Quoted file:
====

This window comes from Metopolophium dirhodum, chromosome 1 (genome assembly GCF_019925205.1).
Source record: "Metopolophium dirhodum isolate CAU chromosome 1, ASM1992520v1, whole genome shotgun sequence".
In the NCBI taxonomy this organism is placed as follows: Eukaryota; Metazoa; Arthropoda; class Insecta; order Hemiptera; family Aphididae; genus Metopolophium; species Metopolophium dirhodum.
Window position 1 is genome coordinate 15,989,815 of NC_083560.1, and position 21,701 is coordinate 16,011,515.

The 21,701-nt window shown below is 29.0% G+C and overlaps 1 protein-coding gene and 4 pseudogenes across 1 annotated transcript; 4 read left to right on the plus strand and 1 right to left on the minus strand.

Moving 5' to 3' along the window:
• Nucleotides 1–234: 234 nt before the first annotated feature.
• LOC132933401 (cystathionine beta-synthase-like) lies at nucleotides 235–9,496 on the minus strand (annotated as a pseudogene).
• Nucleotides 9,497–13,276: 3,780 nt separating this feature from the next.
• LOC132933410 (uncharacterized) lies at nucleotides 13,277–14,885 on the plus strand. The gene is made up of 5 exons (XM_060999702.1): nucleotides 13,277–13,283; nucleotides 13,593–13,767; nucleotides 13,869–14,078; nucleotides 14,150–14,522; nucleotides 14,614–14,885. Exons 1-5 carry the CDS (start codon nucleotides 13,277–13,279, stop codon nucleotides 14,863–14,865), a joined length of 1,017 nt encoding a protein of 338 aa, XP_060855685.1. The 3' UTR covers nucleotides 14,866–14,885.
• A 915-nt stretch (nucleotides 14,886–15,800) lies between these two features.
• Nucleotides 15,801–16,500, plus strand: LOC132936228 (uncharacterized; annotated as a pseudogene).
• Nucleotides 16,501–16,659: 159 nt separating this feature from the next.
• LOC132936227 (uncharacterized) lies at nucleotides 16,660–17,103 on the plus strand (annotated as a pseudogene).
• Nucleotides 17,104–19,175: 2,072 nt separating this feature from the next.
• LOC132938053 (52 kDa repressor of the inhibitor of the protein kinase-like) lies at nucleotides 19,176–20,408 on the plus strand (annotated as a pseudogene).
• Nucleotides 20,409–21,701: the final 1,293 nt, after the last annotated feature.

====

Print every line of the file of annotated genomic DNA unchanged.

This window comes from Metopolophium dirhodum, chromosome 1 (genome assembly GCF_019925205.1).
Source record: "Metopolophium dirhodum isolate CAU chromosome 1, ASM1992520v1, whole genome shotgun sequence".
In the NCBI taxonomy this organism is placed as follows: Eukaryota; Metazoa; Arthropoda; class Insecta; order Hemiptera; family Aphididae; genus Metopolophium; species Metopolophium dirhodum.
Window position 1 is genome coordinate 15,989,815 of NC_083560.1, and position 21,701 is coordinate 16,011,515.

The 21,701-nt window shown below is 29.0% G+C and overlaps 1 protein-coding gene and 4 pseudogenes across 1 annotated transcript; 4 read left to right on the plus strand and 1 right to left on the minus strand.

Moving 5' to 3' along the window:
• Nucleotides 1–234: 234 nt before the first annotated feature.
• LOC132933401 (cystathionine beta-synthase-like) lies at nucleotides 235–9,496 on the minus strand (annotated as a pseudogene).
• Nucleotides 9,497–13,276: 3,780 nt separating this feature from the next.
• LOC132933410 (uncharacterized) lies at nucleotides 13,277–14,885 on the plus strand. The gene is made up of 5 exons (XM_060999702.1): nucleotides 13,277–13,283; nucleotides 13,593–13,767; nucleotides 13,869–14,078; nucleotides 14,150–14,522; nucleotides 14,614–14,885. Exons 1-5 carry the CDS (start codon nucleotides 13,277–13,279, stop codon nucleotides 14,863–14,865), a joined length of 1,017 nt encoding a protein of 338 aa, XP_060855685.1. The 3' UTR covers nucleotides 14,866–14,885.
• A 915-nt stretch (nucleotides 14,886–15,800) lies between these two features.
• Nucleotides 15,801–16,500, plus strand: LOC132936228 (uncharacterized; annotated as a pseudogene).
• Nucleotides 16,501–16,659: 159 nt separating this feature from the next.
• LOC132936227 (uncharacterized) lies at nucleotides 16,660–17,103 on the plus strand (annotated as a pseudogene).
• Nucleotides 17,104–19,175: 2,072 nt separating this feature from the next.
• LOC132938053 (52 kDa repressor of the inhibitor of the protein kinase-like) lies at nucleotides 19,176–20,408 on the plus strand (annotated as a pseudogene).
• Nucleotides 20,409–21,701: the final 1,293 nt, after the last annotated feature.